US Army Corps of Engineers
Norfolk District Website

Gathright Dam’s next pulse release set for Wednesday

Published Sept. 20, 2019

Gathright Dam in Alleghany County, Virginia, impounds water flowing down the Jackson River to create the 2,500-acre Lake Moomaw. Since opening in 1979, the dam has prevented numerous floods, saving countless dollars and lives.
Gathright Dam in Alleghany County, Virginia, impounds water flowing down the Jackson River to create the 2,500-acre Lake Moomaw. Since opening in 1979, the dam has prevented numerous floods, saving countless dollars and lives. (U.S. Army photo/Vince Little)
Gathright Dam in Alleghany County, Virginia, impounds water flowing down the Jackson River to create the 2,500-acre Lake Moomaw. Since opening in 1979, the dam has prevented numerous floods, saving countless dollars and lives.
Gathright in May
Gathright Dam in Alleghany County, Virginia, impounds water flowing down the Jackson River to create the 2,500-acre Lake Moomaw. Since opening in 1979, the dam has prevented numerous floods, saving countless dollars and lives. (U.S. Army photo/Vince Little)
Photo By: Vince Little
VIRIN: 190503-A-EA411-1001
COVINGTON, Va. – Gathright Dam operators are scheduled to conduct the year’s fifth water-pulse release from Lake Moomaw on Wednesday.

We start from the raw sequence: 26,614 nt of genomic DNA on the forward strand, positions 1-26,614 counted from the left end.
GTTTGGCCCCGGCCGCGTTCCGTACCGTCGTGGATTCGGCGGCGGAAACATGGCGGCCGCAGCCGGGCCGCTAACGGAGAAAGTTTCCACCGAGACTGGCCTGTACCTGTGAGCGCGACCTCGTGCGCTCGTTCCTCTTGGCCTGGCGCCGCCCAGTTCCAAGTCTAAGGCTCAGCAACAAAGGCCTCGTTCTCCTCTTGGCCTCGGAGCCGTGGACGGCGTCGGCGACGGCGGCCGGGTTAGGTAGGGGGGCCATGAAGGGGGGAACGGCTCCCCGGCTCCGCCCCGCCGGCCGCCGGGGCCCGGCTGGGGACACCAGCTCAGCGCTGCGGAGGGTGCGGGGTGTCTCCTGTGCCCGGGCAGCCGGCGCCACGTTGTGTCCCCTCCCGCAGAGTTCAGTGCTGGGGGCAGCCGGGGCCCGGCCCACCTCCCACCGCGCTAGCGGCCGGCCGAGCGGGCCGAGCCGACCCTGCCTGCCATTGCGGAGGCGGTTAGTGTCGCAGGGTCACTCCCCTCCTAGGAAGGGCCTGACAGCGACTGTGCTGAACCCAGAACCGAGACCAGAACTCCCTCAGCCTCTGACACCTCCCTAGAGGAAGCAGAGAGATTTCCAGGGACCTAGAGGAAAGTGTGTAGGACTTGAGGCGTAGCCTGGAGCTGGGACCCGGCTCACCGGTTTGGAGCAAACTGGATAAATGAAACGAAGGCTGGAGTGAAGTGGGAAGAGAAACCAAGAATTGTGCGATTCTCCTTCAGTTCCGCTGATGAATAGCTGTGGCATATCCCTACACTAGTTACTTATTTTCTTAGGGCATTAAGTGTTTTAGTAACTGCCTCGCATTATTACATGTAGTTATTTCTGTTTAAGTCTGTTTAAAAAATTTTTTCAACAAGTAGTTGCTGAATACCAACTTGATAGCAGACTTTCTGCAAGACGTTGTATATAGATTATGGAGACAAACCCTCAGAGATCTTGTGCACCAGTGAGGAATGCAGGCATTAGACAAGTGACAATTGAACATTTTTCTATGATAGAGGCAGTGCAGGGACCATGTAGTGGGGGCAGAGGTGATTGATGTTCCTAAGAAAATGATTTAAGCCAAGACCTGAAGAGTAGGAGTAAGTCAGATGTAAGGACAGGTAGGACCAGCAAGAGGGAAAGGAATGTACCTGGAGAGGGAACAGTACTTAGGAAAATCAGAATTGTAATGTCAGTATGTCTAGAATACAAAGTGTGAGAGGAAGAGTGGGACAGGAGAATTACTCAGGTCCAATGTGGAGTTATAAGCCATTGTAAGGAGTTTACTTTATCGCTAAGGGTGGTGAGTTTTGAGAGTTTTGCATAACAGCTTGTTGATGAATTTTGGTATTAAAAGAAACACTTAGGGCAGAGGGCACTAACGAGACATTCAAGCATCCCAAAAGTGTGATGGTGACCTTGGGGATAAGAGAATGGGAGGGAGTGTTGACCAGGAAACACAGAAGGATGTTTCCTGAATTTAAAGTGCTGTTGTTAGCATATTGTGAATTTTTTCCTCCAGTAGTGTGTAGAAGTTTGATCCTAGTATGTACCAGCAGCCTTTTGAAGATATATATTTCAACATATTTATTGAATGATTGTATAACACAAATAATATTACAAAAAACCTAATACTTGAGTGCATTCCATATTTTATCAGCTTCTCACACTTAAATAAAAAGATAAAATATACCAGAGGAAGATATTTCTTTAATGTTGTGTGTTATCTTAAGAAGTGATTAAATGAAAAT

The pulse, managed by Norfolk District, U.S. Army Corps of Engineers in coordination with the Virginia Department of Environmental Quality and Virginia Department of Game and Inland Fisheries, will occur between 6 a.m. and 1:30 p.m.

At its peak, dam operators will release 3,500 cubic feet of water per second and increase Jackson River levels 3 to 4.5 feet.

People who use the river are advised to be aware of fluctuations caused by the pulses, agency officials said.

The final pulse release in 2019 is set for Oct. 16. Dates are subject to change based on weather conditions and rainfall.

Norfolk District announces schedule changes on its website at www.nao.usace.army.mil and social media platforms at www.facebook.com/NAOonFB and https://twitter.com/NorfolkDistrict.

Pulse releases, which began in 2011, are designed to improve aquatic habitat and water quality in the Lower Jackson River. Monitoring data has shown the increased flow scours excess algae downstream and strengthens the river’s health.

Norfolk District provides innovative engineering solutions – in collaboration with partners – to deliver water resources, military, interagency, environmental and disaster-response programs that make communities, the commonwealth of Virginia and nation a better place to work and live.